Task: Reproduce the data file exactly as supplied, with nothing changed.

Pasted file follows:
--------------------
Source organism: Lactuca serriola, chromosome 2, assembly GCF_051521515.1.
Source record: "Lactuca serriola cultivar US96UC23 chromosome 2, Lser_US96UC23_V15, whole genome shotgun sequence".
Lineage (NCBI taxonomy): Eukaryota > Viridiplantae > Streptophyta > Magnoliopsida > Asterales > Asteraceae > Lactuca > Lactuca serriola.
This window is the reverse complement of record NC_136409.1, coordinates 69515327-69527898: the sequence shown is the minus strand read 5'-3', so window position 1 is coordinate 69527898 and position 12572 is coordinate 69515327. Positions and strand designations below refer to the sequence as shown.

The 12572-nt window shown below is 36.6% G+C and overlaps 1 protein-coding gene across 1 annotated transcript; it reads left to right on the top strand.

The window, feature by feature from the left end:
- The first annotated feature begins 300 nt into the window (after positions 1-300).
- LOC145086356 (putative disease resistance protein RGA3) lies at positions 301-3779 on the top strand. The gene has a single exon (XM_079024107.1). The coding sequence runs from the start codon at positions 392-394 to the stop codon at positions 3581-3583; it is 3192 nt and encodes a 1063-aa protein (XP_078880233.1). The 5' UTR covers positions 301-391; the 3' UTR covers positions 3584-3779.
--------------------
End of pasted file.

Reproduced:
Source organism: Lactuca serriola, chromosome 2, assembly GCF_051521515.1.
Source record: "Lactuca serriola cultivar US96UC23 chromosome 2, Lser_US96UC23_V15, whole genome shotgun sequence".
Lineage (NCBI taxonomy): Eukaryota > Viridiplantae > Streptophyta > Magnoliopsida > Asterales > Asteraceae > Lactuca > Lactuca serriola.
This window is the reverse complement of record NC_136409.1, coordinates 69515327-69527898: the sequence shown is the minus strand read 5'-3', so window position 1 is coordinate 69527898 and position 12572 is coordinate 69515327. Positions and strand designations below refer to the sequence as shown.

The 12572-nt window shown below is 36.6% G+C and overlaps 1 protein-coding gene across 1 annotated transcript; it reads left to right on the top strand.

The window, feature by feature from the left end:
- The first annotated feature begins 300 nt into the window (after positions 1-300).
- LOC145086356 (putative disease resistance protein RGA3) lies at positions 301-3779 on the top strand. The gene has a single exon (XM_079024107.1). The coding sequence runs from the start codon at positions 392-394 to the stop codon at positions 3581-3583; it is 3192 nt and encodes a 1063-aa protein (XP_078880233.1). The 5' UTR covers positions 301-391; the 3' UTR covers positions 3584-3779.